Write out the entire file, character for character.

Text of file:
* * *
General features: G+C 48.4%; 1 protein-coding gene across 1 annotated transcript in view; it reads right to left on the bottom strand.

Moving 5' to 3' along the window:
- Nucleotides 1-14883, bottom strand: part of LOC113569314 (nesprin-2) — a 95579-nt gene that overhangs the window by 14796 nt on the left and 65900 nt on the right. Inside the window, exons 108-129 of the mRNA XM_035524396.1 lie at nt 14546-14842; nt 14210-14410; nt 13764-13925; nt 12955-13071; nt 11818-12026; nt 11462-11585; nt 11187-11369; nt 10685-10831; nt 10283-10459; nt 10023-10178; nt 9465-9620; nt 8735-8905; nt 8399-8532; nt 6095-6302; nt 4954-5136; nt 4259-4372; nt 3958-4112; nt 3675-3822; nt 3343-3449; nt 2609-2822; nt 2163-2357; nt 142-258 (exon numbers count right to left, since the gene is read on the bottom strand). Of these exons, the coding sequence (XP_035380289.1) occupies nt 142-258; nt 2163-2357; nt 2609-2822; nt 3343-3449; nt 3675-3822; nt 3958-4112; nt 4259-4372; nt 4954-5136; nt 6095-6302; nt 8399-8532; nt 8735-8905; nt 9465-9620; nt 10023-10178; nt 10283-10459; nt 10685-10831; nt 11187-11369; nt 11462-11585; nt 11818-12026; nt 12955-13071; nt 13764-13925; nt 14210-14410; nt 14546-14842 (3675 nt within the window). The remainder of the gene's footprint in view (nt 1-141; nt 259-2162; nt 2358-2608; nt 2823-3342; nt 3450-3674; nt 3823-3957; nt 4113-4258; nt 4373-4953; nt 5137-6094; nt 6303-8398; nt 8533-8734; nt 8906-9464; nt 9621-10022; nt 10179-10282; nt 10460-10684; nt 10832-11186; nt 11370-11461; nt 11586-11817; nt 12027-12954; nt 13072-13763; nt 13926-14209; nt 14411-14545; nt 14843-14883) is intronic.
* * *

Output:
General features: G+C 48.4%; 1 protein-coding gene across 1 annotated transcript in view; it reads right to left on the bottom strand.

Moving 5' to 3' along the window:
- Nucleotides 1-14883, bottom strand: part of LOC113569314 (nesprin-2) — a 95579-nt gene that overhangs the window by 14796 nt on the left and 65900 nt on the right. Inside the window, exons 108-129 of the mRNA XM_035524396.1 lie at nt 14546-14842; nt 14210-14410; nt 13764-13925; nt 12955-13071; nt 11818-12026; nt 11462-11585; nt 11187-11369; nt 10685-10831; nt 10283-10459; nt 10023-10178; nt 9465-9620; nt 8735-8905; nt 8399-8532; nt 6095-6302; nt 4954-5136; nt 4259-4372; nt 3958-4112; nt 3675-3822; nt 3343-3449; nt 2609-2822; nt 2163-2357; nt 142-258 (exon numbers count right to left, since the gene is read on the bottom strand). Of these exons, the coding sequence (XP_035380289.1) occupies nt 142-258; nt 2163-2357; nt 2609-2822; nt 3343-3449; nt 3675-3822; nt 3958-4112; nt 4259-4372; nt 4954-5136; nt 6095-6302; nt 8399-8532; nt 8735-8905; nt 9465-9620; nt 10023-10178; nt 10283-10459; nt 10685-10831; nt 11187-11369; nt 11462-11585; nt 11818-12026; nt 12955-13071; nt 13764-13925; nt 14210-14410; nt 14546-14842 (3675 nt within the window). The remainder of the gene's footprint in view (nt 1-141; nt 259-2162; nt 2358-2608; nt 2823-3342; nt 3450-3674; nt 3823-3957; nt 4113-4258; nt 4373-4953; nt 5137-6094; nt 6303-8398; nt 8533-8734; nt 8906-9464; nt 9621-10022; nt 10179-10282; nt 10460-10684; nt 10832-11186; nt 11370-11461; nt 11586-11817; nt 12027-12954; nt 13072-13763; nt 13926-14209; nt 14411-14545; nt 14843-14883) is intronic.